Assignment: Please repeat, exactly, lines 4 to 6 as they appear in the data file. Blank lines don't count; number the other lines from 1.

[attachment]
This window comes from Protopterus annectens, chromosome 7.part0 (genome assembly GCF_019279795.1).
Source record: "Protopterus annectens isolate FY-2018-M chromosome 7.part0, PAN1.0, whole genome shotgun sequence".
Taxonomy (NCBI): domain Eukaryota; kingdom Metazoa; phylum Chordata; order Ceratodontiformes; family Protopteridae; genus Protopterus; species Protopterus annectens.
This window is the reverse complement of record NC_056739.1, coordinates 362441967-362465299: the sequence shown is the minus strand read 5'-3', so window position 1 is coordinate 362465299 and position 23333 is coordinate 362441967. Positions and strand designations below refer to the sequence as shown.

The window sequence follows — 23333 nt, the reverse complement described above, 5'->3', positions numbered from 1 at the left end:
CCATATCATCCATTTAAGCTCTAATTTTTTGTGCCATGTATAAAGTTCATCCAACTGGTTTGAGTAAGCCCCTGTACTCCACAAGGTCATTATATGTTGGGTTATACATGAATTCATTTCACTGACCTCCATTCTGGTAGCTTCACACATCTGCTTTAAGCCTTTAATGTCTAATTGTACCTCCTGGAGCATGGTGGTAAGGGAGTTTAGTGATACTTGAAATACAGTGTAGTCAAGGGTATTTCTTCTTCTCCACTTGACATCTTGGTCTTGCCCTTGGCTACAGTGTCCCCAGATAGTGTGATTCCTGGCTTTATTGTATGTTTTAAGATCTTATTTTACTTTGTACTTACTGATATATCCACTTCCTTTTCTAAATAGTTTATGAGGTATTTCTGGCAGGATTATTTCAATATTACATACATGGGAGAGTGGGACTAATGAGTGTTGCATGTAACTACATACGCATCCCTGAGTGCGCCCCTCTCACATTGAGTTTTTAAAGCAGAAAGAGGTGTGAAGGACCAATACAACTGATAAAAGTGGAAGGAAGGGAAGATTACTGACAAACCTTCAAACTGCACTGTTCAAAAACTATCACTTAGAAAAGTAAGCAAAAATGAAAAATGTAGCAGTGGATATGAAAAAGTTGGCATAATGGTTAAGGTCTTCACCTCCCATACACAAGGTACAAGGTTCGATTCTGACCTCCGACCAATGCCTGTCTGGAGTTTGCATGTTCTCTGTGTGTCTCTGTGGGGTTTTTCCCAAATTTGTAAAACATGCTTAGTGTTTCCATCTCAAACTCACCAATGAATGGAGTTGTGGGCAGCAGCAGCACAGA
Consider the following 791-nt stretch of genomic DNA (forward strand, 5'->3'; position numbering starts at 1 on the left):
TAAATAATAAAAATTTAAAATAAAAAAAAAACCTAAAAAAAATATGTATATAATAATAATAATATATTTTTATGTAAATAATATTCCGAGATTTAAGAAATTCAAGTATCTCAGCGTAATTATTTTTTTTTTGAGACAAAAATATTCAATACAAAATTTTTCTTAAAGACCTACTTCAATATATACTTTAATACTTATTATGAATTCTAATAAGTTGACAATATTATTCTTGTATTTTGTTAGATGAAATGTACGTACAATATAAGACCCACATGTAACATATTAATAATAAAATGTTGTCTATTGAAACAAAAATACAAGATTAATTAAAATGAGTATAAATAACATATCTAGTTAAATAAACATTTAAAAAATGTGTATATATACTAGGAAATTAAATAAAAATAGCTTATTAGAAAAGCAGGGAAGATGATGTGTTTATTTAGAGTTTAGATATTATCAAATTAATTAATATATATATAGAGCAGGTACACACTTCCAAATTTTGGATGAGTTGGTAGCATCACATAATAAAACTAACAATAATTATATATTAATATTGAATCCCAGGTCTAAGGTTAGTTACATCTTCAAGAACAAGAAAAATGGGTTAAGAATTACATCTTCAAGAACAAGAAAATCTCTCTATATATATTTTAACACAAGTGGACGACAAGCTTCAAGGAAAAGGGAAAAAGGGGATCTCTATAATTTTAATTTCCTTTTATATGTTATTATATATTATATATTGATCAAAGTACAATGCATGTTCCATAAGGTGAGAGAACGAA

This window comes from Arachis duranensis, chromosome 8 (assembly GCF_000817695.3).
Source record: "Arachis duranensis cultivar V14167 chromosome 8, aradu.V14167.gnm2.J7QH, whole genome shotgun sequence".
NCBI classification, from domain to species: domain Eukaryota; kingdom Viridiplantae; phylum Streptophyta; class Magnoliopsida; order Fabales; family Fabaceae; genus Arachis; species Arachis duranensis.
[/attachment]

This window is the reverse complement of record NC_056739.1, coordinates 362441967-362465299: the sequence shown is the minus strand read 5'-3', so window position 1 is coordinate 362465299 and position 23333 is coordinate 362441967. Positions and strand designations below refer to the sequence as shown.

The window sequence follows — 23333 nt, the reverse complement described above, 5'->3', positions numbered from 1 at the left end:
CCATATCATCCATTTAAGCTCTAATTTTTTGTGCCATGTATAAAGTTCATCCAACTGGTTTGAGTAAGCCCCTGTACTCCACAAGGTCATTATATGTTGGGTTATACATGAATTCATTTCACTGACCTCCATTCTGGTAGCTTCACACATCTGCTTTAAGCCTTTAATGTCTAATTGTACCTCCTGGAGCATGGTGGTAAGGGAGTTTAGTGATACTTGAAATACAGTGTAGTCAAGGGTATTTCTTCTTCTCCACTTGACATCTTGGTCTTGCCCTTGGCTACAGTGTCCCCAGATAGTGTGATTCCTGGCTTTATTGTATGTTTTAAGATCTTATTTTACTTTGTACTTACTGATATATCCACTTCCTTTTCTAAATAGTTTATGAGGTATTTCTGGCAGGATTATTTCAATATTACATACATGGGAGAGTGGGACTAATGAGTGTTGCATGTAACTACATACGCATCCCTGAGTGCGCCCCTCTCACATTGAGTTTTTAAAGCAGAAAGAGGTGTGAAGGACCAATACAACTGATAAAAGTGGAAGGAAGGGAAGATTACTGACAAACCTTCAAACTGCACTGTTCAAAAACTATCACTTAGAAAAGTAAGCAAAAATGAAAAATGTAGCAGTGGATATGAAAAAGTTGGCATAATGGTTAAGGTCTTCACCTCCCATACACAAGGTACAAGGTTCGATTCTGACCTCCGACCAATGCCTGTCTGGAGTTTGCATGTTCTCTGTGTGTCTCTGTGGGGTTTTTCCCAAATTTGTAAAACATGCTTAGTGTTTCCATCTCAAACTCACCAATGAATGGAGTTGTGGGCAGCAGCAGCACAGA